Advertisement

Chronische Niereninsuffizienz

  • Christine K. Keller
  • Steffen K. Geberth

Zusammenfassung

Der natürliche Verlauf der chronischen Niereninsuffizienz ist progredient. Diese Progredienz wird unabhängig von der Grunderkrankung von sekundären Faktoren beeinflusst. Als wichtigste Progressionsfaktoren betrachtet man die intraglomeruläre Hypertonie und die glomeruläre Hypertrophie. Diese sind für die adaptive Hyperfiltration und später für die Glomerulosklerose verantwortlich. Einfluss auf die Geschwindigkeit des Nierenfunktionsverlustes haben außerdem intraglomeruläre Lipid- und Kalziumphosphatablagerungen, tubulointerstitielle und hyperglykämiebedingte Schäden und die metabolische Azidose.

Preview

Unable to display preview. Download preview PDF.

Unable to display preview. Download preview PDF.

Literatur

  1. Alpern RJ, Sakhaee K (1997) The clinical spectrum of chronic metabolic acidosis: homeostatic mechanisms produce significant morbidity. Am J Kidney Dis 29:291–302CrossRefPubMedGoogle Scholar
  2. American Diabetes Association.Evidence-based nutrition principles and recommendations for the treatment and prevention of diabetes and related complications. Position statement. Diabetes Care 2002; 25(1): 202–212CrossRefGoogle Scholar
  3. Antonsen JE, Sherrard DJ, Andress DL (1998) A cacimimetic agent acutely suppresses parathyroid hormone levels in paitens with chronic renal failure. Kidney Int 53: 22–27CrossRefGoogle Scholar
  4. Berlinger WG, Park GD, Spector R (1985) The effect of dietary protein on the clearance of allopurinol and oxypurinol. N Engl J Med 313:771–776CrossRefPubMedGoogle Scholar
  5. Bolton CF, Young GB (1990) Uremic neuropathy. In: Neurologic complications of renal disease. Butterworth, Boston, S. 76–107Google Scholar
  6. Brater CK (1996) Manual of Drug Use in Clinical Medicine, 7th ed, Improved Therapeutics, IndianapolisGoogle Scholar
  7. Chrysostomou, A, Pedagogos, E, MacGregor, L, Becker (2006) GJ. Double-blind, placebo controlled study on the effect of aldosterone receptor antagonist spironolactone in patients who have persistent proteinuria and are on longterm angiotensin-converting enzyme inhibitor therapy, with or without an angiotensin ii receptor blocker. Clin J Am Soc Nephrol 2006; 1:256CrossRefGoogle Scholar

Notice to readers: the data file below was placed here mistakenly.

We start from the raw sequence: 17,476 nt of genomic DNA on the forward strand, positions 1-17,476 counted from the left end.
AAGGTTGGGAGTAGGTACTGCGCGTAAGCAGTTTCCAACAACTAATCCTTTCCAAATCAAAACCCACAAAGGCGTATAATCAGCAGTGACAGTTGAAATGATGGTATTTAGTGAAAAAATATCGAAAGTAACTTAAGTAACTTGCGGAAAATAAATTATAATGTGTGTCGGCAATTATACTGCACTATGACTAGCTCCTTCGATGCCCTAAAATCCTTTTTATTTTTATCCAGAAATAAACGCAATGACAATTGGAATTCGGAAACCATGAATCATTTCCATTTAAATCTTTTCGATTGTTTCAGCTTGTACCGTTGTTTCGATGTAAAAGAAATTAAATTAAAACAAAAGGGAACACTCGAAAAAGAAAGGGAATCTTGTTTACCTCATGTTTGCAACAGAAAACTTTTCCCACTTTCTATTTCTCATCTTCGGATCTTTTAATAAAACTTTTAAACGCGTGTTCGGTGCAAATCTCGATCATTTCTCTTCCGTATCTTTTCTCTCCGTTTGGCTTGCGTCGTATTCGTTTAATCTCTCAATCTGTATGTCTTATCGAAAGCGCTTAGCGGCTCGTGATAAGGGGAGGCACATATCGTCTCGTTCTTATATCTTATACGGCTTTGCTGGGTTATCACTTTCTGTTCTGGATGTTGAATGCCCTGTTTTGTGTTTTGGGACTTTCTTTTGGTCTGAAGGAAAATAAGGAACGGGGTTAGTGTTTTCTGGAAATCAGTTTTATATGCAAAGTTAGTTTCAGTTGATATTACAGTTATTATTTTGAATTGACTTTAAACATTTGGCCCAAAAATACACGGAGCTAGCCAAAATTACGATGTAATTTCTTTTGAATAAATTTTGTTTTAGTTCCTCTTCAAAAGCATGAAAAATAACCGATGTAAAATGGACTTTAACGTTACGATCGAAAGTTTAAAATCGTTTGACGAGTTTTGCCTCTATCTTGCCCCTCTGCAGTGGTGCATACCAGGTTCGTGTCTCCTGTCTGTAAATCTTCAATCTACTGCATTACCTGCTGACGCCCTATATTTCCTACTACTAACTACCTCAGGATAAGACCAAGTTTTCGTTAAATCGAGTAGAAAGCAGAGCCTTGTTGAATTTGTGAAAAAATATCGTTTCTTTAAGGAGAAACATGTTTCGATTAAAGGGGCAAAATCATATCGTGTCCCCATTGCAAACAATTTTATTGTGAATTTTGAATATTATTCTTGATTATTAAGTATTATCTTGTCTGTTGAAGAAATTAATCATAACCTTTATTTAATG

8. De Jong PE, Anderson S, de Zeeuw D (1993) Glomerular preload and afterload reduction as a tool to lower urinary protein leakage: will such treatments also help to improve renal function outcome? [editorial] J Am Soc Nephrol 3:1333–1341PubMedGoogle Scholar
  9. Delmez JA, Slatopolsky E (1992) Hyperphosphatemia: Its consequences and treatment in chronic renal failure. Am J Kidney Dis 19:303–310PubMedGoogle Scholar
  10. Eberst ME, Berkowith LR (1994) Hemostasis in renal disease: Pathophysiologiy and management. Am J Med 96: 168–176CrossRefPubMedGoogle Scholar
  11. Fletcher S, Kanagasundaram NS, Rayner HC et al. (1998) Assessment of ultrasound guided percutaneous ethanol injection and parathyroidectomy in patients with tertieary hyperparathyroidism. Nephrol Dial Transplant: 13: 3111–3118CrossRefPubMedGoogle Scholar
  12. Gansevoort RT, Sluiter WJ, Hemmelder MH, de Zeeuw D, de Jong PE (1995) Antiproteinuric effect of blood-pressurelowering agents: a meta-analysis of comparative trials. Nephrol Dial Transplant 10:1963–1974PubMedGoogle Scholar
  13. Hunsicker LG, Adler S, Caggiula A, England BK, Greene T, Kusek JW, Rogers NL, Teschan PE (1997) Predictors of the progression of renal disease in the Modification of Diet in Renal Disease Study. Kidney Int. Jun;51(6):1908–19.CrossRefPubMedGoogle Scholar
  14. Hsu CH, Patel SR, Young EW, Vanholder R (1994) The biological action of calcitriol in renal failure. Kidney Int 46: 605–611CrossRefPubMedGoogle Scholar
  15. Ikizler TA, Greene JH, Wingard RL, Parker RA, Hakim RM (1995) Spontaneous dietary protein intake during progression of chronic renal failure. J Am Soc Nephrol Nov;6(5):1386–1391Google Scholar
  16. Jacobson HR; Striker GE (1995) Report on a workshop to develop management recommendations for the prevention of progression in chronic renal disease. Am J Kidney Dis 25: 103–106CrossRefPubMedGoogle Scholar
  17. Kasiske BL, Lakatua JD, Ma JZ, Louis TA (1998) A meta-analysis of the effects of dietary protein restriction on the rate of decline in renal function [see comments] Am J Kidney Dis 31: 954–961Google Scholar
  18. Khanna R, Leibel B (1981)The Toronto Western Hospital Protocol. Perit Dial Bull 1: 101–110Google Scholar
  19. Kent RB, Lylerly RT (1994) systemic calciphylaxis. South Med J 87: 278–283CrossRefPubMedGoogle Scholar
  20. King AJ, Levey AS (1993) Dietary protein and renal function [editorial] J Am Soc Nephrol 3:1723–1737Google Scholar
  21. Klahr S, Levey AS, Beck GJ, Caggiula AW, Hunsicker L, Kusek JW, Striker G (1994) The effects of dietary protein restriction and blood-pressure control on the progression of chronic renal disease. Modification of Diet in Renal Disease Study Group [see comments] N Engl J Med 330: 877–884Google Scholar
  22. Levey AS, Greene T, Beck GJ, Caggiula AW, Kusek JW, Hunsicker LG, Klahr S (1999) Dietary protein restriction and the progression of chronic renal disease: what have all of the results of the MDRD study shown? Modification of Diet in Renal Disease Study group. J Am Soc Nephrol 10: 2426–2439PubMedGoogle Scholar